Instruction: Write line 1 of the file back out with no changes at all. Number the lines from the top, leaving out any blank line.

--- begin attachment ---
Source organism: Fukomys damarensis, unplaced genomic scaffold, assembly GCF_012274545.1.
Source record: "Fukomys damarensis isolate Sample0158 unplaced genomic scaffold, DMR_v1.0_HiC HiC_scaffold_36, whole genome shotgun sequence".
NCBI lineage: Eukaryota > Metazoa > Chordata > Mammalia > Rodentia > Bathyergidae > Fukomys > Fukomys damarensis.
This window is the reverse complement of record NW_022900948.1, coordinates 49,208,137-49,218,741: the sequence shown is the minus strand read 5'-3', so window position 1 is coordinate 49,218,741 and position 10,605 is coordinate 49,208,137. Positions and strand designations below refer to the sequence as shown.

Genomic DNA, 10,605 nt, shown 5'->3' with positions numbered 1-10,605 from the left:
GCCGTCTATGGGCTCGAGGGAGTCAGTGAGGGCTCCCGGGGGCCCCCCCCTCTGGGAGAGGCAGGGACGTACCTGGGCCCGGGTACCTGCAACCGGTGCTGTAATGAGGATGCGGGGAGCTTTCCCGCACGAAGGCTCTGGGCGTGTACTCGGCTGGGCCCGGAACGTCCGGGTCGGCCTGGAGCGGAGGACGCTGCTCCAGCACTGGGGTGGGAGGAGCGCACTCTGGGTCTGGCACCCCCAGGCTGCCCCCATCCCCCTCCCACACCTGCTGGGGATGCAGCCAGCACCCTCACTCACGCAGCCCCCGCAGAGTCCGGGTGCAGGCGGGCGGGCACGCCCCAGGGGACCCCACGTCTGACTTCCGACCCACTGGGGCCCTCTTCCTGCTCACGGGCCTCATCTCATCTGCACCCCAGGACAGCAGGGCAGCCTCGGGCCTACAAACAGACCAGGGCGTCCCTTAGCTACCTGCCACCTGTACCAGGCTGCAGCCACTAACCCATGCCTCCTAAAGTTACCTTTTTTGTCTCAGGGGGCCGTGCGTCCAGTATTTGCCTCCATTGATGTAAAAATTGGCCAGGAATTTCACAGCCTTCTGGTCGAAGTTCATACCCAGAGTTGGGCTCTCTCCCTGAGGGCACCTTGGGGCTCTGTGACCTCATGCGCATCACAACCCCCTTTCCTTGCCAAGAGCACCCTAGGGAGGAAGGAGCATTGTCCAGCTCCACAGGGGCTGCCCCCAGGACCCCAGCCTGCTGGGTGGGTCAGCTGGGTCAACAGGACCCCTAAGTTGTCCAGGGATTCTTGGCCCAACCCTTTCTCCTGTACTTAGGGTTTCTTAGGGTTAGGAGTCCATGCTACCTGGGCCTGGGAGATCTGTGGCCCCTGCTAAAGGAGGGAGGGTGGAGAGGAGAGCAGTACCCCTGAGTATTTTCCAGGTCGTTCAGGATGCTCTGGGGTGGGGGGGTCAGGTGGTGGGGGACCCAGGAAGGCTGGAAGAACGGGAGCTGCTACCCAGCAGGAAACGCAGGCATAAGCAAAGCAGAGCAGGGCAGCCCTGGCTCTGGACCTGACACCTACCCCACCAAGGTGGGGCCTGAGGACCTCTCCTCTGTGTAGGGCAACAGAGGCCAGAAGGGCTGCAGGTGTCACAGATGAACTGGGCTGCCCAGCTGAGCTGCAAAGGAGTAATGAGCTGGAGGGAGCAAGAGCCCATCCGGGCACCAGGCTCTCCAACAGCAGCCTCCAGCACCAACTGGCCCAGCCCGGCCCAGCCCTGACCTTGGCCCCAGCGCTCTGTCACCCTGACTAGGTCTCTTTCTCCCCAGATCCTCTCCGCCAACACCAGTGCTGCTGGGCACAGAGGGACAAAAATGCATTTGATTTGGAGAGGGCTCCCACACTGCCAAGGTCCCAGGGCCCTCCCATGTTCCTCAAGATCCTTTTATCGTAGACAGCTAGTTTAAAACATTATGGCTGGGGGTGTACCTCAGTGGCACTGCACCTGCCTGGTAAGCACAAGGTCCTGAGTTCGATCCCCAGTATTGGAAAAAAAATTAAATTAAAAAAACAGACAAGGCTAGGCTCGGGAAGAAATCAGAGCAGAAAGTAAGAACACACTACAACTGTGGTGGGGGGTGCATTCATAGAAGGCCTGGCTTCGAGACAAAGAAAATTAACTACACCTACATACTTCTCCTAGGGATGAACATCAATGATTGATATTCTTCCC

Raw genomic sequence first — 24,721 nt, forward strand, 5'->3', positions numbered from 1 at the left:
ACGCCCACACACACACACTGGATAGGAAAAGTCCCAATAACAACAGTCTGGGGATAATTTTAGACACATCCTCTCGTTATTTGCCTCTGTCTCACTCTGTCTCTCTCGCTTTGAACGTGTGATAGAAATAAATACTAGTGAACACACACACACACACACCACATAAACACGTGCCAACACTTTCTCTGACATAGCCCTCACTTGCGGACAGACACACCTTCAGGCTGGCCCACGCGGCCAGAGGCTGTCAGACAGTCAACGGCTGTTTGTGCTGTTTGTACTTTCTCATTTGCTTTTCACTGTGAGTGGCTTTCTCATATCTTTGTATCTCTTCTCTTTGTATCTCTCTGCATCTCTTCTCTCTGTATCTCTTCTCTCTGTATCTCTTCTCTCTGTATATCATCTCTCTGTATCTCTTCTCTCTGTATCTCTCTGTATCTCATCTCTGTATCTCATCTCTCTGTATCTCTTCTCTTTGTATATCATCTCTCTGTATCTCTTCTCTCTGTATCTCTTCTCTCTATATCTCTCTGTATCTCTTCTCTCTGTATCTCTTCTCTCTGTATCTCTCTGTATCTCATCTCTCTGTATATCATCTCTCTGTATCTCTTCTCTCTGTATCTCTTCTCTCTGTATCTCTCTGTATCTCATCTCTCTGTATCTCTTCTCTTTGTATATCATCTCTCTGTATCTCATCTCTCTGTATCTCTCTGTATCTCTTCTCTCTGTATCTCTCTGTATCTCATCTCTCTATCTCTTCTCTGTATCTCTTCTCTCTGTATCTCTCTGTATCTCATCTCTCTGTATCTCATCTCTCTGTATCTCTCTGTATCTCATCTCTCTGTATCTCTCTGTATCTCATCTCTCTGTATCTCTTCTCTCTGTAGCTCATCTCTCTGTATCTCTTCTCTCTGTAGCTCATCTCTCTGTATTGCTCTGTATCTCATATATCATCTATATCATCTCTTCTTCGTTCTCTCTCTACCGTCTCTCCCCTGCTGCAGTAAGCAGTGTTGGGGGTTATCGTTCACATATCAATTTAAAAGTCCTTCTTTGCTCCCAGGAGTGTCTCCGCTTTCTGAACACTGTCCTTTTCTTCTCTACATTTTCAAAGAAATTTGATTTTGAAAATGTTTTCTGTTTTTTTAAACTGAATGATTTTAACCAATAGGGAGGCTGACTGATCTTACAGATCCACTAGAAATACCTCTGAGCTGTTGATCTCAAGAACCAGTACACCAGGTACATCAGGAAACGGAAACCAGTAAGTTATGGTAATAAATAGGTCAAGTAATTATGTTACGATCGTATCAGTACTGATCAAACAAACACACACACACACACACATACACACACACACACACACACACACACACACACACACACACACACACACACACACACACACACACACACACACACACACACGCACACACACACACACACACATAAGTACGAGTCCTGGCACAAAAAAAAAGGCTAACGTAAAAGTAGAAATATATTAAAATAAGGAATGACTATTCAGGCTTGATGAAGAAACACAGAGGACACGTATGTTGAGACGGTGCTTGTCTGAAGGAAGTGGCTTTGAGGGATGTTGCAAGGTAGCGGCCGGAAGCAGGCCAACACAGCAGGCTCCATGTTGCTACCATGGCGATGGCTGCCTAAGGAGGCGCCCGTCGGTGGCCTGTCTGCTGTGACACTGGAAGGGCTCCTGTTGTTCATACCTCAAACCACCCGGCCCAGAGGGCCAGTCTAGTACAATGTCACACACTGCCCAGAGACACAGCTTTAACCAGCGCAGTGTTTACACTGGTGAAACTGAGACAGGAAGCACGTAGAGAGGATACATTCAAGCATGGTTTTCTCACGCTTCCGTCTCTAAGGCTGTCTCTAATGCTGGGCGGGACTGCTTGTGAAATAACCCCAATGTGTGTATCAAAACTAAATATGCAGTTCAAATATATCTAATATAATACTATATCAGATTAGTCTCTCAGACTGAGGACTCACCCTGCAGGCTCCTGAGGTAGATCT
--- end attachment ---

Source organism: Fukomys damarensis, unplaced genomic scaffold, assembly GCF_012274545.1.